I have written a lot about traditional Brazilian dishes like moqueca, feijoada or churrasco (Brazilian barbecue), but the fact is that people there don’t really eat these dishes on a daily basis. Feijoada and churrasco are party food made for a large number of people who get together for a day’s worth of eating and drinking (often to excess), while moqueca is mostly served on special occasions – though in Bahia it is reportedly consumed on a daily basis.
Everyday Brazilian food is basically food that will give you energy to go through the day, and it is usually comprised of rice, beans, vegetables (usually a lettuce and tomato salad) and some kind of roast meat.
In some parts, spaghetti sautéed in garlic and cilantro or an egg is included – and in the Northeast, farofa is a must.
The last time we traveled to Brazil (back in 2011), we traveled a lot around the countryside of the state of Ceará and often bought our meals at “PF” places – mostly homes where people cook simple dishes and sell them to travelers or to people working in the area. “PF” stands for “made plate,” but they usually serve you in separate bowls.
Such places offer little comfort except for a Formica table and plastic chairs, but the food is often great and the price is right – and there was always a serving of farofa on the side.
I remember my maternal grandfather saying that a meal would never be complete without the sacred combination of yucca flour and cooking juices that accompanies pretty much any dish (save maybe for pastas) in the Northeast. But farofa is really a northeastern Brazilian thing – go anywhere south of Minas Gerais and it is not such a big deal to have that at the table.
Sure, it is likely to be present during a barbecue or something like that, but it is definitely not an everyday staple in the southernmost states of Brazil.
I love having farofa when I cook roasted or fried dishes at home, but sadly I never really get to make it because Renata was never too fond of it – she tried it a couple of times but just found it too dry, even though I tried to get her to eat ‘moister’ versions. Since I don’t like to make any dish ‘for one,’ my yucca flour often lies forgotten in my kitchen shelf.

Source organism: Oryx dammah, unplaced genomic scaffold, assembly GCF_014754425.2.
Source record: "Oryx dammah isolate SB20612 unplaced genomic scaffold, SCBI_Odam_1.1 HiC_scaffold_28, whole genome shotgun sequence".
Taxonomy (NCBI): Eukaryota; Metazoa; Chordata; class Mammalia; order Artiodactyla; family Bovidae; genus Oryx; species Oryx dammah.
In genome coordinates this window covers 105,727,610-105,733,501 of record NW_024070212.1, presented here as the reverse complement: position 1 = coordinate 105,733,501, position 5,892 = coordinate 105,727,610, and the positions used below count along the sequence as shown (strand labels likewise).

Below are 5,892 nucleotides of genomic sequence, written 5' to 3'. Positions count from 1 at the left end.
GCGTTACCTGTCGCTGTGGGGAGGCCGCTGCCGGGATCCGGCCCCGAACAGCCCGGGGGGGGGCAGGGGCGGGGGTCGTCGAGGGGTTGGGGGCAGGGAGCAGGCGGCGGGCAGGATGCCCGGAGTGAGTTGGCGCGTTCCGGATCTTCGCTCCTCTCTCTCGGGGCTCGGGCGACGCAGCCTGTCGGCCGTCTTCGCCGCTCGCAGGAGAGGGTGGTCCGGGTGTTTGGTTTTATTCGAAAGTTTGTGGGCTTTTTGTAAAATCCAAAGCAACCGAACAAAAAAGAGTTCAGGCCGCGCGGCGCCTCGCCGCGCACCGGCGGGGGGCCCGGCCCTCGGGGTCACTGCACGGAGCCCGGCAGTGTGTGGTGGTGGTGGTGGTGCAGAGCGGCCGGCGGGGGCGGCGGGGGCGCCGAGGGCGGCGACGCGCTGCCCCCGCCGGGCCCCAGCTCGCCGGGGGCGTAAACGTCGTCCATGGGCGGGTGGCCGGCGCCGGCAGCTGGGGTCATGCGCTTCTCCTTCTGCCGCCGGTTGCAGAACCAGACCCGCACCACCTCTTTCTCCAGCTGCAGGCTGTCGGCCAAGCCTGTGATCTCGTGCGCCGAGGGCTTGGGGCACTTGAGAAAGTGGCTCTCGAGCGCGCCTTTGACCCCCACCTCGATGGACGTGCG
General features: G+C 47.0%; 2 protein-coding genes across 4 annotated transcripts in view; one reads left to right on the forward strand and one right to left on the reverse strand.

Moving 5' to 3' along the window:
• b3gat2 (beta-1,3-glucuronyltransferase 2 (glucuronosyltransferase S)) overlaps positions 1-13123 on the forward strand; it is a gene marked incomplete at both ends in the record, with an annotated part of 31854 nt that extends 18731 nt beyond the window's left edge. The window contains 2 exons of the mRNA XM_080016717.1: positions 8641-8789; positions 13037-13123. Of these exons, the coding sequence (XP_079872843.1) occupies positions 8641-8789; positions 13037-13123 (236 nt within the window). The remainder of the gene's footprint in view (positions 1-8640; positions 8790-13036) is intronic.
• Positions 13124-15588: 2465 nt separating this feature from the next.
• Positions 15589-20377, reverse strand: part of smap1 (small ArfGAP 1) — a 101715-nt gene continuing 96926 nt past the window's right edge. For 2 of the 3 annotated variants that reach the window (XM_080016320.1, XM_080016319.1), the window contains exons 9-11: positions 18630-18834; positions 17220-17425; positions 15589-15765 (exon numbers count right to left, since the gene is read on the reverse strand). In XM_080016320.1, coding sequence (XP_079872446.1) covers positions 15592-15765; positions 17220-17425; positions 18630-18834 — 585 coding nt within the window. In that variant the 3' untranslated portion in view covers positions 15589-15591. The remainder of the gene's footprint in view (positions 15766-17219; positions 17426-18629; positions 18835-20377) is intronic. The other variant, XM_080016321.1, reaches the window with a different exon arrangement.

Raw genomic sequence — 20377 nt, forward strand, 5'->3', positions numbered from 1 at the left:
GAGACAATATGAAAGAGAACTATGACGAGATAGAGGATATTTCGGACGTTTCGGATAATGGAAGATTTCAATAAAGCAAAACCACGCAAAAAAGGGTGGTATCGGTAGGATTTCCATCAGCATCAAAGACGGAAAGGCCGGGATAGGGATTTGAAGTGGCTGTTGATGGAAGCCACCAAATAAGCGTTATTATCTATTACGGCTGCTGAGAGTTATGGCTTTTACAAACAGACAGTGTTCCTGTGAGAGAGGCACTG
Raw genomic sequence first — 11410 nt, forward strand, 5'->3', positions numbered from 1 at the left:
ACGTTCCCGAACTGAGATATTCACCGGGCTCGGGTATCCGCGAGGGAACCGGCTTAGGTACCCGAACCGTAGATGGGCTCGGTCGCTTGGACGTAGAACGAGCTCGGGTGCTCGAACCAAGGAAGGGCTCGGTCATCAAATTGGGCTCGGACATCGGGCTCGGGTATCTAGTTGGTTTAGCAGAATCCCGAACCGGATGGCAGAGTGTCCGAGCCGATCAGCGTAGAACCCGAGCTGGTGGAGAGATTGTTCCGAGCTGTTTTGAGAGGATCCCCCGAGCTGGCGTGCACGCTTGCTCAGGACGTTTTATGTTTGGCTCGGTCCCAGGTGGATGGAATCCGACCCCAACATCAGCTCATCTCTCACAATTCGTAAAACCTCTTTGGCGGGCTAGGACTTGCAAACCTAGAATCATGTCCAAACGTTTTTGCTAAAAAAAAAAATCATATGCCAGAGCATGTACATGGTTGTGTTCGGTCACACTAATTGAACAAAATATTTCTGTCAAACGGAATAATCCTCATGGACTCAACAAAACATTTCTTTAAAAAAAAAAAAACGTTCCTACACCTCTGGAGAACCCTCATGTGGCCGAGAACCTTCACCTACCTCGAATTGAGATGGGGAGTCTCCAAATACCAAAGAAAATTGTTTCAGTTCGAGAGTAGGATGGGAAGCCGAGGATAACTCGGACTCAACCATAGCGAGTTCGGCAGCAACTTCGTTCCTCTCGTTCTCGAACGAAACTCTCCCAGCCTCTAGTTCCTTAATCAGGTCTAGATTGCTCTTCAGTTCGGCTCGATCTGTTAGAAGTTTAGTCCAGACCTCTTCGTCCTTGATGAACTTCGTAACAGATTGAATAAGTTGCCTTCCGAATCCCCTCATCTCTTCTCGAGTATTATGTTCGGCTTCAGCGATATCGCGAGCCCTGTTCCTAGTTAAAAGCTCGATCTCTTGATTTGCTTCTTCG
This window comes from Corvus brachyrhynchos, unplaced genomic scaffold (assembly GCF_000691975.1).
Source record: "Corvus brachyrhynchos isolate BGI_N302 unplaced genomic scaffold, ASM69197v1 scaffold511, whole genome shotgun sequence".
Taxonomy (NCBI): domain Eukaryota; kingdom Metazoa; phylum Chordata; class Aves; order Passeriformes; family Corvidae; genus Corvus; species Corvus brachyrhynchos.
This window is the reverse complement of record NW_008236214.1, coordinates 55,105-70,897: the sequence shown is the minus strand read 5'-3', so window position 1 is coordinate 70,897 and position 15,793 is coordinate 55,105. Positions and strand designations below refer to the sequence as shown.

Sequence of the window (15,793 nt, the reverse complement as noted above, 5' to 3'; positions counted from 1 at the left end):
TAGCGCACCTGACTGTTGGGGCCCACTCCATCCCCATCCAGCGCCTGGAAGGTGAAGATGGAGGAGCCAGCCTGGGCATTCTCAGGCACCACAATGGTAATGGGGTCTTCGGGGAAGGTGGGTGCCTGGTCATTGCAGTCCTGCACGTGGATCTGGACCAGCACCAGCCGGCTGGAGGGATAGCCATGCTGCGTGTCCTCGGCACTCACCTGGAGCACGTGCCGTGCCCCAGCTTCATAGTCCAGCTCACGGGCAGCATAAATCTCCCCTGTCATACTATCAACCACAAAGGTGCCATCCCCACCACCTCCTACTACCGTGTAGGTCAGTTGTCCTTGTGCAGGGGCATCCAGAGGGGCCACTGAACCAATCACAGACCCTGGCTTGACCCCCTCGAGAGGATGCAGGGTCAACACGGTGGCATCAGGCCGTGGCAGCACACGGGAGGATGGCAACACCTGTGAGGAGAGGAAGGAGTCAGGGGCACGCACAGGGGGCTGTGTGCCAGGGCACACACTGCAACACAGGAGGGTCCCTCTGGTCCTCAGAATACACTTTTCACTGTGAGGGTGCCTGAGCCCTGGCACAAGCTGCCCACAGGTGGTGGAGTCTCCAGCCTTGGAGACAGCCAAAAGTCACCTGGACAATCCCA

I often make those more rustic foods as a packed lunch – they are easy to prepare (there is also the convenience of having canned beans here – thanks Goya), and with time Renata has gotten used to them.
I try to vary how I prepare them so it’s not repetitive – lately I have been cooking the rice and beans together and using them as a side for a main course – chicken, turkey sausages or fish.
Ceará Rice and Beans (Baião de Dois)
One cup uncooked rice
One 14 oz. can black-eyed peas, drained
2 cups vegetable broth or water
½ tablespoon olive oil
½ cup fresh cheese, cubed (queso fresco, found in the Latin section in supermarkets)
1 tablespoon chopped fresh cilantro
2 garlic cloves, chopped
Salt and black pepper to taste
Heat the olive oil and add the garlic, sauté until fragrant. Add the beans and stir-fry for about a minute and add the vegetable broth or water and add the salt and pepper.
Reduce the heat and cook until rice is tender, stirring occasionally as not to allow the rice to burn in the bottom of the pot. Remove from heat and stir in the cheese and cilantro. Serve immediately.
(*) I have often added 1/3 cup of coconut milk to the cooked rice and beans, and let the mixture absorb it. It really complements the flavors.
1 cup yucca flour
Leftover juices from cooking meats or one tablespoon olive oil
1 onion, chopped
Chopped cilantro, salt and black pepper to taste
Heat the juices or olive oil and add the onion, stirring until soft. Remove from heat and slowly stir in the yucca flour, cilantro, and salt and pepper until blended. Serve on the side, using it to dab the juices of meats or sauces.
(**) if you can’t find yucca flour, wheat farina yields similar results
Ernest Barteldes is a freelance writer based on Staten Island, New York. He can be reached at firstname.lastname@example.org.